Moi Girls Nangili School
Moi Girls Nangili started in the year 1976. It was officially opened by a former president of Kenya Daniel Arap Moi. The school is sponsored by the Reformed Church of Kenya. It was opened mainly to help girl child education because girls are at a disadvantage in society.
By Dorcas Berryl
Day when European Voluntary Service Came
Conquering with main speaker Dan Mutuma that Nangili is a blessed school in Lugari district is not an offence. 7th of June started like any other day but after lunch the atmosphere totally changed.
At 3.10 pm, all Nangili school had sensed European smell. Students paraded behind the administration block ready to warmly receive the visitors. We were as silent as dead meat waiting for our head of the games activities to whisper a word.
The first greeting that he gave us was a clear indication that even he was as happy as a queen to receive visitors. We were all shocked to hear their names which sounded like aliens. Are you aware that the Kenyan can speak exactly like a white man? Dickson from Eldoret showed us wonders.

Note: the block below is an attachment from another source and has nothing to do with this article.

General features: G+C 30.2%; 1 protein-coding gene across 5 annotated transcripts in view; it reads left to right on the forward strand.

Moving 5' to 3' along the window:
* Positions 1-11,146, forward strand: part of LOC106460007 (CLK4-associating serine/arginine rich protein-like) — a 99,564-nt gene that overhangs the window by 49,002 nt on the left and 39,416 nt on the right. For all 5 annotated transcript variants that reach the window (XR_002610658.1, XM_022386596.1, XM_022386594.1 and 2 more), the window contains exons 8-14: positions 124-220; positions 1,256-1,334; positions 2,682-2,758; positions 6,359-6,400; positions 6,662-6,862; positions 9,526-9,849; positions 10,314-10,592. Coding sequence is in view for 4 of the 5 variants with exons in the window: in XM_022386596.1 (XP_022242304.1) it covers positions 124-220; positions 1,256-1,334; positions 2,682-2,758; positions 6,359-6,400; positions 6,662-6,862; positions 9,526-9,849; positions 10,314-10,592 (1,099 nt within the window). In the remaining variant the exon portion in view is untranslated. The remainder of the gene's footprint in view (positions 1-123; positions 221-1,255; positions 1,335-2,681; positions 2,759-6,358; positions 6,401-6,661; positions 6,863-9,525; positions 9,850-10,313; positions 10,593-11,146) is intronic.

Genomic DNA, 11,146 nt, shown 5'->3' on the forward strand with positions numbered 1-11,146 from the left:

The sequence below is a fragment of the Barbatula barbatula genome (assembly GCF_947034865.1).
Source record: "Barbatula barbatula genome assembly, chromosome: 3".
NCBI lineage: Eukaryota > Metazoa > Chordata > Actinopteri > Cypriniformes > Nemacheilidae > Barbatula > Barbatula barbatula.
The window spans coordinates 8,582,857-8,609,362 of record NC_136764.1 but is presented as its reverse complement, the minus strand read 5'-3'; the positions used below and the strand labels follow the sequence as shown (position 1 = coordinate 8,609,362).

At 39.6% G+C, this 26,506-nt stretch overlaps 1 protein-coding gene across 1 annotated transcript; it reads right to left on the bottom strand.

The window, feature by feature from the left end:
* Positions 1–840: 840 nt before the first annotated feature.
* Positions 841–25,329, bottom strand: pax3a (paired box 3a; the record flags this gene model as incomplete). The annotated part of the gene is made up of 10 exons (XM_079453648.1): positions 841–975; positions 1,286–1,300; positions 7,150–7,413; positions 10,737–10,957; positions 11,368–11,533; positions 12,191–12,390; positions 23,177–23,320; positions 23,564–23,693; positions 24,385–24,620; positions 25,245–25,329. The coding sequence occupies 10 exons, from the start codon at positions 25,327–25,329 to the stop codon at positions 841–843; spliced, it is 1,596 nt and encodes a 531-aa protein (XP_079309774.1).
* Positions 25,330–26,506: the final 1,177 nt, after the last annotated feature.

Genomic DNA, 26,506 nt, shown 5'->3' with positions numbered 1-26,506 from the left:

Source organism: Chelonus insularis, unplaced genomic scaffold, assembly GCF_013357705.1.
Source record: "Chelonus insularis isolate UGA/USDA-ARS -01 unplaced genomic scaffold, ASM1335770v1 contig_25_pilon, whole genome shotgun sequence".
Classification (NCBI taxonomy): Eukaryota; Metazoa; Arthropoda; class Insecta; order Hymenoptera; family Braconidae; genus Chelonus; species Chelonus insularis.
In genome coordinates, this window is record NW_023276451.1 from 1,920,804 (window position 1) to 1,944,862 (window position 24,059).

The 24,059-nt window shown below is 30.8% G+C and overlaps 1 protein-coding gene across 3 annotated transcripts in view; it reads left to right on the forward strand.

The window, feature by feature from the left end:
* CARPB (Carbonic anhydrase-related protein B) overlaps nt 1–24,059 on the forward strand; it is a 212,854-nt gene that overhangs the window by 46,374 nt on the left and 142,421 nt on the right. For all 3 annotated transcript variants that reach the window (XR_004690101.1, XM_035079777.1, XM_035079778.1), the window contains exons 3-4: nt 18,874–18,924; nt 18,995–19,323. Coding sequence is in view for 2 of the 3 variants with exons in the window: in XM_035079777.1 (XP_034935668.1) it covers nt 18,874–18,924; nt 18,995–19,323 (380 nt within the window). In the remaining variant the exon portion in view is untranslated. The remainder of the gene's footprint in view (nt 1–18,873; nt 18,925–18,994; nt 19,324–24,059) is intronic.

Our faces and appearance showed curiosity of waiting to know exactly what brought them to Nangili. Curiosity was killed down when volunteers said that their main aim was to empower the clubs in the school. They where interested in dancing, environment, journalism, art and straight talk clubs.
Are you aware that these people can speak a hundred words in a minute and they can dance like boneless creatures?
When we started our activities with them, we had an opportunity to discover this. After one hour of discussing about journalism, environment, art and dancing brake dance, everybody went for supper. After the meal, Form 1 and Form 3 were given a talk on gender equality and HIV/AIDS.